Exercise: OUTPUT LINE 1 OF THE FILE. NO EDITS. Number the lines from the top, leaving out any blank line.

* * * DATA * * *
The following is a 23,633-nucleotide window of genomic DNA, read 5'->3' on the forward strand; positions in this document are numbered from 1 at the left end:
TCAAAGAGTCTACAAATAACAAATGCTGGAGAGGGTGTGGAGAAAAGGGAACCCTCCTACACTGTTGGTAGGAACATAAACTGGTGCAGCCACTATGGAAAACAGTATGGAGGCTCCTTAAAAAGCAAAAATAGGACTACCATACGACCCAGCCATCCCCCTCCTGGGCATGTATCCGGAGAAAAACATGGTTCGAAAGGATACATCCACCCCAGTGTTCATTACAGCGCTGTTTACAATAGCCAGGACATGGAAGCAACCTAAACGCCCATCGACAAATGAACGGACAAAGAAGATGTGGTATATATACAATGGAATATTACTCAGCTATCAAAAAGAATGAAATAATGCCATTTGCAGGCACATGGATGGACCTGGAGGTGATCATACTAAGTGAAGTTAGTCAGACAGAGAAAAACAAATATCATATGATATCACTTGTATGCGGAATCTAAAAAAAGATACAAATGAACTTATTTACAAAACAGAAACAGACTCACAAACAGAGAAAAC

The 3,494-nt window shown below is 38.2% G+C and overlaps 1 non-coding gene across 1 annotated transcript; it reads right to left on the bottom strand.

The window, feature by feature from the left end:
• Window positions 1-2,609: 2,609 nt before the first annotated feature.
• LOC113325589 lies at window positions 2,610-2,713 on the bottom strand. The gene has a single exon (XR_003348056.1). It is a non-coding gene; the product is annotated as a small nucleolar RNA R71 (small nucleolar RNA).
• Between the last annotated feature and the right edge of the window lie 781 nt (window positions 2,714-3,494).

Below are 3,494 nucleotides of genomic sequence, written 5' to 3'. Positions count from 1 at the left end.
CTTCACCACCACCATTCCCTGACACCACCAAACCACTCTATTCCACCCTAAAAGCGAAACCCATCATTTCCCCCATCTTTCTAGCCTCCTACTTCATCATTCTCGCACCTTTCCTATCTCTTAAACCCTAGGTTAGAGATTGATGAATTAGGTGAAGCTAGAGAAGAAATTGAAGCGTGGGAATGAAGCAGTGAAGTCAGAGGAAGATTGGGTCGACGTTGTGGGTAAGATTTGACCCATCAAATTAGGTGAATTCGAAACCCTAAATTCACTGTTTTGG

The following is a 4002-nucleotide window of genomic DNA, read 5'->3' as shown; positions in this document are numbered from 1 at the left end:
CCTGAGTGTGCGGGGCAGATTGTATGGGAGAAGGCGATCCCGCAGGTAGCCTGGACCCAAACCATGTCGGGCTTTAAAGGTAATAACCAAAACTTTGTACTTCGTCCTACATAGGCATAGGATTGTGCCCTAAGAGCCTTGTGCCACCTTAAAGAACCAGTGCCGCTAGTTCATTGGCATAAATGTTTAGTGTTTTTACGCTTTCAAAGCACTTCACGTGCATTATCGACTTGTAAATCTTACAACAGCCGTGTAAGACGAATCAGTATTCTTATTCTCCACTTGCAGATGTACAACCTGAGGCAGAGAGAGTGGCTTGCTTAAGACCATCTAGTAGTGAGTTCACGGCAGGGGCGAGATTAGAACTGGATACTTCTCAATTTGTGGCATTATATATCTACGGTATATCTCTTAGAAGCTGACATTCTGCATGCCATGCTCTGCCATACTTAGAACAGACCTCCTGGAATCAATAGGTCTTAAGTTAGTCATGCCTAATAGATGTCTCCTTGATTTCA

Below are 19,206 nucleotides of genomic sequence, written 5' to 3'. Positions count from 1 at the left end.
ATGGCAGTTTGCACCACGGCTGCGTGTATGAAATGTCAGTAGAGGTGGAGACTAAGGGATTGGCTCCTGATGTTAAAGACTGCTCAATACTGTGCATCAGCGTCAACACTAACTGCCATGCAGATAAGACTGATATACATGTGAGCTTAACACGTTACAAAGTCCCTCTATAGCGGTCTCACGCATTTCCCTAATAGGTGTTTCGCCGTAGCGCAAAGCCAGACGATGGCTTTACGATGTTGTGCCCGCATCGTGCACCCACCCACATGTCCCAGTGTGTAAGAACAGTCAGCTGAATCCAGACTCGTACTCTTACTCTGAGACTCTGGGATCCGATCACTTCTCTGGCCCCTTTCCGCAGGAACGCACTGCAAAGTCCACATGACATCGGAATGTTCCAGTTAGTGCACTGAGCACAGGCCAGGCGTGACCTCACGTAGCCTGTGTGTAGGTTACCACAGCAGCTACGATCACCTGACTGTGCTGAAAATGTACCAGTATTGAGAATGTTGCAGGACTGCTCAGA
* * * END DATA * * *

The following is a 23,633-nucleotide window of genomic DNA, read 5'->3' on the forward strand; positions in this document are numbered from 1 at the left end: